Lord Young, who at 78 had taken an unpaid role as the (UK) Prime Minister’s Enterprise Advisor, lost that job yesterday because of a public storm around comments he made to a Daily Telegraph journalist over lunch. Oh my!
The Telegraph has helpfully posted the (edited) audio recording of those comments so we can judge for ourselves the crassness of it all, while the background noise of a busy restaurant allows us to picture silver cutlery and fine wine, which may or may not be the case.
It was surely a scoop for the Telegraph’s Whitehall correspondent Christopher Hope who was using a well understood technique of journalism: a chat over lunch.
Here are a couple of media training lessons from the whole episode:
From Lord Young’s point of view this was almost certainly a sort of ‘chat between peers’ background discussion of what is going on. If he had any strategy it would have been to influence the journalist and therefore the public debate to stop ‘overreacting’ as he sees it, to the economic woes.
And because he believes in the argument, he expresses it forcefully. In fact the comments perfectly fit the ‘sizzle, numbers, example’ formula we teach in Media and Presentation training. So for sizzle or quotable language we have a repeat of the Macmillan phrase ‘never had it so good’ -note this sums up the whole argument. This is followed by some numbers to prove the point: 100,000 lost public sector jobs is just a ‘margin of error’ in the context of the 30 million jobs in this country. And then he brings it down to the level of an individual family ‘anybody with a mortgage …who were paying a lot of money each month, are now paying very little money each month’.
The difference of course between this episode and what we teach, is that this was not a planned line. It was an argument, a theme, that a confident and highly articulate man put together ‘on the hoof’ over lunch. It was brilliantly expressed, but clearly not something that should have been expressed in that context.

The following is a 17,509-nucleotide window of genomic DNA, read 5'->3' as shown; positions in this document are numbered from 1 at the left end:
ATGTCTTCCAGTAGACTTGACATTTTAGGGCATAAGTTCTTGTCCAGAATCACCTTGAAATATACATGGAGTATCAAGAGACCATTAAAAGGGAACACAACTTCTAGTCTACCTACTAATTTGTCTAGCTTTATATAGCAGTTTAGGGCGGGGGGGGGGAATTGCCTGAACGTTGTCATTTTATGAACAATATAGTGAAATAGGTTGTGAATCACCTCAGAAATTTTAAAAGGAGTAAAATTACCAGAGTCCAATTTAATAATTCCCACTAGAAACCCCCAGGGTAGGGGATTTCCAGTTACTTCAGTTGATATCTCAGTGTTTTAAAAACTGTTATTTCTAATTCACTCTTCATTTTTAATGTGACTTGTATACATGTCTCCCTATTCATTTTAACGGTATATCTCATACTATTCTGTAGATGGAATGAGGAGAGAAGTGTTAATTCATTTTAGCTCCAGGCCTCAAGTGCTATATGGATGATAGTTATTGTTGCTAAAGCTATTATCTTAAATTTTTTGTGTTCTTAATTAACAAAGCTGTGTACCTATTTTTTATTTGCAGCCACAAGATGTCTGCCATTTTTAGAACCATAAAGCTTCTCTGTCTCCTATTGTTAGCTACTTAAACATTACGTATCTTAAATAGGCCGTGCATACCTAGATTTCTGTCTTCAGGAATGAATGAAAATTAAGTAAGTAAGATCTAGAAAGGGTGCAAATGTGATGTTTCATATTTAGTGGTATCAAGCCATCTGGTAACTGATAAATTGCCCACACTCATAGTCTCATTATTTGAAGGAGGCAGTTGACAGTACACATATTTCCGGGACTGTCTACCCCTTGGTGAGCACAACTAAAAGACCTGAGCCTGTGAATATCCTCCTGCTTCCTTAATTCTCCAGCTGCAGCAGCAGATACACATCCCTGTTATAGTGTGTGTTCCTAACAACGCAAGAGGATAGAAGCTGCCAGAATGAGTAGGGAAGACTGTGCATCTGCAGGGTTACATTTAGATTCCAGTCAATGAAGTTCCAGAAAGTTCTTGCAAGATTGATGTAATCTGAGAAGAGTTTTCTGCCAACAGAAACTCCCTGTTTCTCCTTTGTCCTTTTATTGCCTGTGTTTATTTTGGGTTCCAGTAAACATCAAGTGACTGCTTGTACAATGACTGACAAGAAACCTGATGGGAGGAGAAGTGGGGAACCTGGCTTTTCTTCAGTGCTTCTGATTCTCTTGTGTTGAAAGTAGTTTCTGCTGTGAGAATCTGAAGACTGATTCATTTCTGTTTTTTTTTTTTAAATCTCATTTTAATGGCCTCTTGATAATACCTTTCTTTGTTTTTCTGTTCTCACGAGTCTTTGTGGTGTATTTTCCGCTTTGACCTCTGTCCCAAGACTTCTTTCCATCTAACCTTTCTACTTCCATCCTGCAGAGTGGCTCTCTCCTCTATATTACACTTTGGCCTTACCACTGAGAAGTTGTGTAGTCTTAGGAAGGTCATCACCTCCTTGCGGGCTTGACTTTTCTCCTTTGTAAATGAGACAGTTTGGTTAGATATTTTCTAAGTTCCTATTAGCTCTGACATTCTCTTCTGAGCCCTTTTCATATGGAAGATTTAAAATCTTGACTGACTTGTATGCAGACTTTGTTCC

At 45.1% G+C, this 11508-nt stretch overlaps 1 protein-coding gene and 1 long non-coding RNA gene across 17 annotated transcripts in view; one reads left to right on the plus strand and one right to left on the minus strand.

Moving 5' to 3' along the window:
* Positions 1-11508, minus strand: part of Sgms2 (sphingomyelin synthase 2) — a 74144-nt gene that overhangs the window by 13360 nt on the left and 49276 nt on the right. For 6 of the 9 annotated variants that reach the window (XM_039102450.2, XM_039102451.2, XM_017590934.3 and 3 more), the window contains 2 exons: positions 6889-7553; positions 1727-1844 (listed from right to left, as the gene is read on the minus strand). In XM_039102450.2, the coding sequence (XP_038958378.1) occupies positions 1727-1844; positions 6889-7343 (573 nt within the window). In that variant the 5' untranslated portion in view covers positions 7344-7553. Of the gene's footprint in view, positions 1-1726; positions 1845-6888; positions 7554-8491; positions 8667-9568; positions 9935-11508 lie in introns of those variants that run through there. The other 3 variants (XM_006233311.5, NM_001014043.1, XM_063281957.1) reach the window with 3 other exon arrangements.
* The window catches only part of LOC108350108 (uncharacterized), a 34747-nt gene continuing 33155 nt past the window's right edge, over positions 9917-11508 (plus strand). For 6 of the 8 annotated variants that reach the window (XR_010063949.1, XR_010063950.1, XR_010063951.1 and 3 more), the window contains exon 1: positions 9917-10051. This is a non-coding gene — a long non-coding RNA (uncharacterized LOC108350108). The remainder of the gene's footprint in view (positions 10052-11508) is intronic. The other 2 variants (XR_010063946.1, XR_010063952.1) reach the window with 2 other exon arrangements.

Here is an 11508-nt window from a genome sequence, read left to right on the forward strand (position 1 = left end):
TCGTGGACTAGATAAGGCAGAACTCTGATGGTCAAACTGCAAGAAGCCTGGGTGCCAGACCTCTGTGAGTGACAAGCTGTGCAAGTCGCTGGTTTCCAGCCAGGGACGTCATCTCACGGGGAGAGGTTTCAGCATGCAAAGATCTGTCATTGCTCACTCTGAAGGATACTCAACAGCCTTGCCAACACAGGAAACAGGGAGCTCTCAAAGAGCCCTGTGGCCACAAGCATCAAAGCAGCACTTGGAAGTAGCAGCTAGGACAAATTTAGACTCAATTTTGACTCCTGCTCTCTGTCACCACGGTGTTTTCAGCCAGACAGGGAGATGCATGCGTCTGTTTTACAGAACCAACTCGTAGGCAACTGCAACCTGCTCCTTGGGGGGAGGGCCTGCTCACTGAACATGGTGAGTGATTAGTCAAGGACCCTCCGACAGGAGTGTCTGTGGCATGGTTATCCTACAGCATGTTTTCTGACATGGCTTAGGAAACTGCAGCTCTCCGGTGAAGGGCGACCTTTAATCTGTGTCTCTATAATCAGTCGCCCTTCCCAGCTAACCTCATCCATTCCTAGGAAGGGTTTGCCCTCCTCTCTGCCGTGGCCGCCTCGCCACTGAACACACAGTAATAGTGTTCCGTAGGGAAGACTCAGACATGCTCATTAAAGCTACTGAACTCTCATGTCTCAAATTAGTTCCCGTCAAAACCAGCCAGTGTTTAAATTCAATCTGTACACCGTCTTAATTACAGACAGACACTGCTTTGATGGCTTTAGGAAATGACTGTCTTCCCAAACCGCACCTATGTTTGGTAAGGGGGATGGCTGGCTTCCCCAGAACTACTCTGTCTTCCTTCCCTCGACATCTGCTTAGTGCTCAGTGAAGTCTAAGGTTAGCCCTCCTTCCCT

If you listen to the audio you might note that Christopher Hope is saying ‘yes, yes, yes’, and ‘ I agree’ all the way through the interview. He is probably simply signalling that he is understanding the argument, rather than cynically egging on the peer to mine a reach seam of quotes for his scoop. But he could be doing either. Either way a far cry from the aggressive journalistic techniques most people fear.
The whole episode is reminiscent of Nick Clegg’s lunch with Piers Morgan in 2008. When asked how many women he had slept with Mr Clegg replied candidly, ‘no more than 30’. Almost certainly true but not something you want to say to a journalist.
So to conclude: Beware lunch with journalists. You are not with a friend, colleague or interesting contact: you are sitting down with a highly selective and potentially global megaphone.
Just because you believe what you are saying is true, does not mean it is safe to say it to a journalist.